The septic system leach field (also known as the drain field) is the third component to your household septic system.
The wastewater from the septic tank drains into the distribution box and then gravity helps to pull the water into the leach field and distribute it evenly in to the leach lines.
The bigger a leach field the more wastewater it will be able to absorb and hold. If you have a larger septic tank it is important to keep your leach field large enough to hold all the water being sent out.
The leach field in most homes is a constructed with many trenches of piping. The leach field trenches are about 100 feet long, 18 inches wide and go in a straight line with a flat bottom. They are often laid out in parallel lines with your distribution box at the very beginning.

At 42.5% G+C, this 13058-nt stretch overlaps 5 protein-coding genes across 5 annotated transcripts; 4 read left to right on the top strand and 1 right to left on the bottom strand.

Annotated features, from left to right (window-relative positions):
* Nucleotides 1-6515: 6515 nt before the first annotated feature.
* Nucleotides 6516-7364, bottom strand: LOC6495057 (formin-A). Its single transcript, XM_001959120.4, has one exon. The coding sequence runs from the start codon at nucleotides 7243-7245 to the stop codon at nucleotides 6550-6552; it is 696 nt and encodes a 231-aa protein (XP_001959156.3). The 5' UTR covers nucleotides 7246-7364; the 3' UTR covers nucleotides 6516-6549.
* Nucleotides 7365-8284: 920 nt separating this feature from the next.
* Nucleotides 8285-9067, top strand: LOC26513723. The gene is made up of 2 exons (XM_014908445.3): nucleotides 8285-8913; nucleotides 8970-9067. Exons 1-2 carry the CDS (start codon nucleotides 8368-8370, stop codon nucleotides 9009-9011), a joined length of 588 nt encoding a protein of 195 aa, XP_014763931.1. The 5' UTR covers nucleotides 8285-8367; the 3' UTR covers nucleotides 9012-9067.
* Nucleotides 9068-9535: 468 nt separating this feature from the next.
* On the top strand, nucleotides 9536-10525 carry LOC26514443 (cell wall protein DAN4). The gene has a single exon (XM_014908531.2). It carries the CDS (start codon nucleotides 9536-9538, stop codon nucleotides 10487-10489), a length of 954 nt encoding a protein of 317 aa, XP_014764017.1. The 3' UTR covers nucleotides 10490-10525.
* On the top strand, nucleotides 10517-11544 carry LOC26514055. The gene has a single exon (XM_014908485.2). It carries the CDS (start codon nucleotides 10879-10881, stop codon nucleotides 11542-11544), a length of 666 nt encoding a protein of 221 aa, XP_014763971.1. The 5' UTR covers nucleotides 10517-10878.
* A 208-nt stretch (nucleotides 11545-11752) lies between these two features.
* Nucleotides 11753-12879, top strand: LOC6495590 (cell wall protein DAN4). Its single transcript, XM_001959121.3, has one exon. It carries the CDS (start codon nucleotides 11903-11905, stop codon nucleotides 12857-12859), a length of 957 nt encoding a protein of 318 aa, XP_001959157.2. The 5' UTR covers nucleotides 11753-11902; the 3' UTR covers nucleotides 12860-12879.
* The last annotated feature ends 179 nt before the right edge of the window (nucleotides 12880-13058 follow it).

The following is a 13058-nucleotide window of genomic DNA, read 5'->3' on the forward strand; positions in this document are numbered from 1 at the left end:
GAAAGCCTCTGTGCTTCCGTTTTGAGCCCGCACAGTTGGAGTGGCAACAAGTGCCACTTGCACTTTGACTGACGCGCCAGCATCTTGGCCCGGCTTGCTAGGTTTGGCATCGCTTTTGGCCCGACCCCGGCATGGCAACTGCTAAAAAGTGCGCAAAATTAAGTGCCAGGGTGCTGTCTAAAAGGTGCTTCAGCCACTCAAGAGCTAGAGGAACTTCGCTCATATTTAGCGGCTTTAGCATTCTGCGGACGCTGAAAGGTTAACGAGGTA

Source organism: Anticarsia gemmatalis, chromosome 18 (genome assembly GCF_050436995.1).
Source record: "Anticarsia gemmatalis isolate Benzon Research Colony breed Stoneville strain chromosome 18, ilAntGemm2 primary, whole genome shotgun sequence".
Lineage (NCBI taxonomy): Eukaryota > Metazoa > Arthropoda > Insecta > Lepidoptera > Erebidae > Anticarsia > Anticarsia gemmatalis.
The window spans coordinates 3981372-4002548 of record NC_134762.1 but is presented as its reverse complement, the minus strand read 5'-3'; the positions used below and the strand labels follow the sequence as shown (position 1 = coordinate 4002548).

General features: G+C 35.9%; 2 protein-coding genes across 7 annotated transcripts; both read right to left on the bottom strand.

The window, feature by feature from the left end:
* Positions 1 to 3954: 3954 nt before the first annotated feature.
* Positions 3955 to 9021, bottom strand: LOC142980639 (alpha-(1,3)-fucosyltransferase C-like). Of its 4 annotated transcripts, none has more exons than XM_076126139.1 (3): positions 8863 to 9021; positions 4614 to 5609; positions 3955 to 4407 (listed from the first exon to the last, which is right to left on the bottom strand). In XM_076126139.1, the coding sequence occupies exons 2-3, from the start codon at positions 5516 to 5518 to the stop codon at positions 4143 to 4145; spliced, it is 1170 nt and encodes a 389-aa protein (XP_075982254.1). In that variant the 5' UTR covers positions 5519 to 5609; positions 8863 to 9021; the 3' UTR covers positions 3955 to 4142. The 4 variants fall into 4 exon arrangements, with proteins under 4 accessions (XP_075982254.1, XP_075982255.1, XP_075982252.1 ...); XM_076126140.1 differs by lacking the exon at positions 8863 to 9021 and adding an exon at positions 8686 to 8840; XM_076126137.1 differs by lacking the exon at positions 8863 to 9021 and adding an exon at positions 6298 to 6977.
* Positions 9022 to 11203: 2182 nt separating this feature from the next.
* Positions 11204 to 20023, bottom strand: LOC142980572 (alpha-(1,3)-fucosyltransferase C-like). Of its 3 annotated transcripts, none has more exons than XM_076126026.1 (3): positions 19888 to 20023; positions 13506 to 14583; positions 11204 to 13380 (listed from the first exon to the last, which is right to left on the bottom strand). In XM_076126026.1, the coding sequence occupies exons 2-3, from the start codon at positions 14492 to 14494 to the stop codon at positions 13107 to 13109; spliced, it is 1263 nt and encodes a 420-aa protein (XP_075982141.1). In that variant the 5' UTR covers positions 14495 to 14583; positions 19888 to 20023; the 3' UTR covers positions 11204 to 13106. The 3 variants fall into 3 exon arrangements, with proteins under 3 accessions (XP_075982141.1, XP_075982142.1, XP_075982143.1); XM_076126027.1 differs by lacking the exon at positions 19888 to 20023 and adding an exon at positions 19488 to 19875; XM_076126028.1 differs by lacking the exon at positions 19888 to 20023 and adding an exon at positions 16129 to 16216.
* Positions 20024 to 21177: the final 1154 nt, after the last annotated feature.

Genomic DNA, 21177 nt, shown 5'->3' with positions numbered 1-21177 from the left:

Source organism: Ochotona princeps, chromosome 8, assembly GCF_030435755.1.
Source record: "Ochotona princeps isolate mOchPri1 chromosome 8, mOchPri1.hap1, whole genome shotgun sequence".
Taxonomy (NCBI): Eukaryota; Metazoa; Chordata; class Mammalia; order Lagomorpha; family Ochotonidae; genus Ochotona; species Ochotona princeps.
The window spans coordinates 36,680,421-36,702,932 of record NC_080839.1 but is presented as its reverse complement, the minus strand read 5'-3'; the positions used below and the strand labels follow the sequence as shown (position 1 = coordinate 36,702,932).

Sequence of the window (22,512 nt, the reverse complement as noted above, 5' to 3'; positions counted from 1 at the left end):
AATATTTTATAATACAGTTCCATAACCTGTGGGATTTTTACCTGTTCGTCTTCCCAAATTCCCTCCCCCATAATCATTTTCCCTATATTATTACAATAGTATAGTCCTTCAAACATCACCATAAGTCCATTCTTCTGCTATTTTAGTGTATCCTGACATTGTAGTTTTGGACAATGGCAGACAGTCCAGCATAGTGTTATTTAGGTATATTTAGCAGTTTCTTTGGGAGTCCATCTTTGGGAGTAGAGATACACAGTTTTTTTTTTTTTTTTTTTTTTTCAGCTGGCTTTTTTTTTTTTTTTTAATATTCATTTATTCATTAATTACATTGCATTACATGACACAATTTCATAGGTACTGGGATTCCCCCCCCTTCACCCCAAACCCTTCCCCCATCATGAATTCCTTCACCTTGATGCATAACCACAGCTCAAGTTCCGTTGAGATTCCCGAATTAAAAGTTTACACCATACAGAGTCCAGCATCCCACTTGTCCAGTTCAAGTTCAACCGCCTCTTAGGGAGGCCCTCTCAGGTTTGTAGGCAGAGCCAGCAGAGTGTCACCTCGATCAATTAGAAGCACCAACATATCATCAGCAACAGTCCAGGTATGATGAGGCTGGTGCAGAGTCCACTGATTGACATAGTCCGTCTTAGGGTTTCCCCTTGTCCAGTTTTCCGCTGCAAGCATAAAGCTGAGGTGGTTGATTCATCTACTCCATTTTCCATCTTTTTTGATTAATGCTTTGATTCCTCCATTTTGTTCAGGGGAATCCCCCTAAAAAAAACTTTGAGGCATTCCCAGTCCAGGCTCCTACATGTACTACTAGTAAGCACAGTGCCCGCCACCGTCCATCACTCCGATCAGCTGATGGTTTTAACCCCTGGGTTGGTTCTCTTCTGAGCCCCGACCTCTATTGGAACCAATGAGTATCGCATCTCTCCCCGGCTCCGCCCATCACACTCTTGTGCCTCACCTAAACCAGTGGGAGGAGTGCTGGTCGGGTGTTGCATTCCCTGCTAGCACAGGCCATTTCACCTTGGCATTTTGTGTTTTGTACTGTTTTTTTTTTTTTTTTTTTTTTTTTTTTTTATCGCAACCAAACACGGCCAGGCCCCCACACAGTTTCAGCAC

You should also never place your leach field in an area with standing water or near drinking water sources such as wells, streams, lakes, roads, or other homes. The leach field works by being both the disposal and the final treatment of the septic tank wastewater.
This is the place where the purification happens biologically. The wastewater will flow into the soil and is used up by plants or flows into the groundwater to be a resource. It is very important that your leach field is built correctly so you don’t have any back-ups or clogs during the process.
One of the main problems with a leach field is clogs. This occurs when the biomat builds up in the leach lines and hardens over time.
You can tell this is happening if you see standing water over your leach field or septic tank. If you notice this happening it is time to call in a professional for an inspection right away.